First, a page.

Roberto Sneider's You're Killing Me, Susana (Me estás matando Susana) is a culture-clash comedy in which the clash happens both onscreen and off. Eligio (Gael García Bernal) is a self-absorbed telenovela character actor in Mexico City who thinks nothing of carousing and cheating on his novelist wife Susana (Verónica Echegui), and yet is surprised and angry to wake up one morning to find she's left him. He tracks her down at a writing seminar at a university in Iowa, where he ingratiates himself into her life Benjamin Braddock–style, though Susana is a bit more accepting of his return than Elaine was.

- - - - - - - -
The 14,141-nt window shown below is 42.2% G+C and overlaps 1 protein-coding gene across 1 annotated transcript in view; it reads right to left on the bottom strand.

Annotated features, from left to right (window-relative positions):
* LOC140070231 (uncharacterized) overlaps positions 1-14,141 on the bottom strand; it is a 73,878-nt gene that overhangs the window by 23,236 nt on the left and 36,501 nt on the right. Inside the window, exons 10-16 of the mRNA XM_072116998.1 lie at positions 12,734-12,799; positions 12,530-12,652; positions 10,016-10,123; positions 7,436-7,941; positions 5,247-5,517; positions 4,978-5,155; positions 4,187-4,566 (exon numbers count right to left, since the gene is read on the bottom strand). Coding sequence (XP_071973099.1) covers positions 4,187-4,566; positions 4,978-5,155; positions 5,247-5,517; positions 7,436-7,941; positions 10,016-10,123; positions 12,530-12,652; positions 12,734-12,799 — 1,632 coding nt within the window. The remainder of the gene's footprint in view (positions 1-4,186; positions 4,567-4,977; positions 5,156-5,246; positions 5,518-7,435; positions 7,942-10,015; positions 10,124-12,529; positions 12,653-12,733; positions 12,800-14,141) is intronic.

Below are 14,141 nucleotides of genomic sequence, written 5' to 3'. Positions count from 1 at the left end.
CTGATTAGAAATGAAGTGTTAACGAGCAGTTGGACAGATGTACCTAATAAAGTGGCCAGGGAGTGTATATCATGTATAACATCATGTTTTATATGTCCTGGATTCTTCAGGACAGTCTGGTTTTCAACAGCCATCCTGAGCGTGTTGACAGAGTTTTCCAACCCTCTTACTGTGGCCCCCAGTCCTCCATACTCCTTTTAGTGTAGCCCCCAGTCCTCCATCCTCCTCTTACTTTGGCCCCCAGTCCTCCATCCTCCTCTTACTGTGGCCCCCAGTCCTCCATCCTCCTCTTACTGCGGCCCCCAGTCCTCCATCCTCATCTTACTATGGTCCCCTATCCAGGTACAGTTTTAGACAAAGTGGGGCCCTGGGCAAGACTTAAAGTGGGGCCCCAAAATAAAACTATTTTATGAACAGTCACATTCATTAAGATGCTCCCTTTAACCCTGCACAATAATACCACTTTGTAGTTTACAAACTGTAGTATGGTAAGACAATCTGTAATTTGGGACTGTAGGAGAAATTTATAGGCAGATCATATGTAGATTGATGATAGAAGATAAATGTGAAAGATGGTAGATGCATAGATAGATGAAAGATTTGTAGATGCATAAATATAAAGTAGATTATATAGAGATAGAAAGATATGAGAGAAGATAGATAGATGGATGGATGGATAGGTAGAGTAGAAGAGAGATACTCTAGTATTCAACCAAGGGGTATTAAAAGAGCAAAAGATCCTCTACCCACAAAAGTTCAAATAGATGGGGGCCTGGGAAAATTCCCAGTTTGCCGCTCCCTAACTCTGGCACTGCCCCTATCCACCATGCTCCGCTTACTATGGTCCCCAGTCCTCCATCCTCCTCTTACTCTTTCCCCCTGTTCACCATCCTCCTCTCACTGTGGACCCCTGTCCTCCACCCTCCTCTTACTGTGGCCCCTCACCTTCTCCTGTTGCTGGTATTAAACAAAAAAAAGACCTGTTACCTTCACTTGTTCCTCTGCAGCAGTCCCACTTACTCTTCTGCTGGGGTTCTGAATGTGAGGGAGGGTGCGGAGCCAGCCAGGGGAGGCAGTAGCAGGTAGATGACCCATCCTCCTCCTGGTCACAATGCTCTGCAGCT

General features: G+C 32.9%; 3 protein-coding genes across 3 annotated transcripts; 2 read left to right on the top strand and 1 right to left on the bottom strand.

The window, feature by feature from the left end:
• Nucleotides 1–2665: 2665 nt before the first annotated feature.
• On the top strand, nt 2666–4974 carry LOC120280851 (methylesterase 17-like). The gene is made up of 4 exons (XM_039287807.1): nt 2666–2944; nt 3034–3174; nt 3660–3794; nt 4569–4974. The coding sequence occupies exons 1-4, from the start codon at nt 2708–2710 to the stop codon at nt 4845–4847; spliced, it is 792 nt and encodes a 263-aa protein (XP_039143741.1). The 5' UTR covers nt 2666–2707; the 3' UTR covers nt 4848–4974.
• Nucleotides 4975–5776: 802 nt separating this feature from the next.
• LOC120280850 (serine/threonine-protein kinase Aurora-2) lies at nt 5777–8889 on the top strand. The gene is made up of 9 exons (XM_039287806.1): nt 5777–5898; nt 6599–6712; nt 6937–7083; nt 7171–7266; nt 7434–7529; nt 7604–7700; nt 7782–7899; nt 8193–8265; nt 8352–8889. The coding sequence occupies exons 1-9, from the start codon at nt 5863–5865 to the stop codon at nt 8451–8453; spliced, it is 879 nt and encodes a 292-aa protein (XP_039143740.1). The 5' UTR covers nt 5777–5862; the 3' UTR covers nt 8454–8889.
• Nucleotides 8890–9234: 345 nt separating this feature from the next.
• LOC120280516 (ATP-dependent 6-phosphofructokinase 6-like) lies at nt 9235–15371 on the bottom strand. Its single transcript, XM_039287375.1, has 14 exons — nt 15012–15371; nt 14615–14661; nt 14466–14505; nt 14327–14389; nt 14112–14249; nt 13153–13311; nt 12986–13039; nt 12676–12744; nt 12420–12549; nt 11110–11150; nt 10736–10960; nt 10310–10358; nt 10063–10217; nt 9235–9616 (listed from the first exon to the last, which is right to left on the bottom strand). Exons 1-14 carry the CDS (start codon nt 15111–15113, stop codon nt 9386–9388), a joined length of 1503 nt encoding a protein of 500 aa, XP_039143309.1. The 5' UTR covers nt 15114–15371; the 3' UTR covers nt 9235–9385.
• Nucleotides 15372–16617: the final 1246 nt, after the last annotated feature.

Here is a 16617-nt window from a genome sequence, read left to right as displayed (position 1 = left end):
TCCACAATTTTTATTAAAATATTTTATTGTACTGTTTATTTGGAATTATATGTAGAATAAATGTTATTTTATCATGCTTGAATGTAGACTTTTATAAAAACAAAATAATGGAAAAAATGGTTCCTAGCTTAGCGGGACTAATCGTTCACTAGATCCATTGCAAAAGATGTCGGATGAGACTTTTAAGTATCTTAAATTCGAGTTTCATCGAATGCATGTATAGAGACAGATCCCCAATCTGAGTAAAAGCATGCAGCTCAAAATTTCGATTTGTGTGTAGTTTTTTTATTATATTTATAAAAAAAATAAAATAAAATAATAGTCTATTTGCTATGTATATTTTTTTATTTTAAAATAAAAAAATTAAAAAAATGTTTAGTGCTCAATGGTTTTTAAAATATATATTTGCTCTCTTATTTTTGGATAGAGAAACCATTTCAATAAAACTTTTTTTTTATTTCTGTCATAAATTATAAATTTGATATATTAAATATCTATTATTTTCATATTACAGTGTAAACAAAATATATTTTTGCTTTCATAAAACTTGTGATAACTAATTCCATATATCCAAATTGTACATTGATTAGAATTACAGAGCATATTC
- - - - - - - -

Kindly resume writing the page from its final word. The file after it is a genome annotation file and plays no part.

Sneider's film has curious structural echoes of one of the best fish-out-of-water stories of recent years, 2015's Kumiko, the Treasure Hunter (particularly as Eligio makes his way through the wintry Midwest), but the breezier Susana lacks that film's sense of both personal jeopardy and existential malaise, instead examining modern masculinity, Mexican stereotypes and especially the privilege of beauty. Gael García Bernal could still charm the chrome off a bumper on his worst day, so it's worth speculating how the picture would play with, say, the equally talented but not quite as classically hunky Noé Hernández from last month's We Are the Flesh in the lead. Susana's denouement would certainly hit differently, and if that's frustrating, it may also be the point.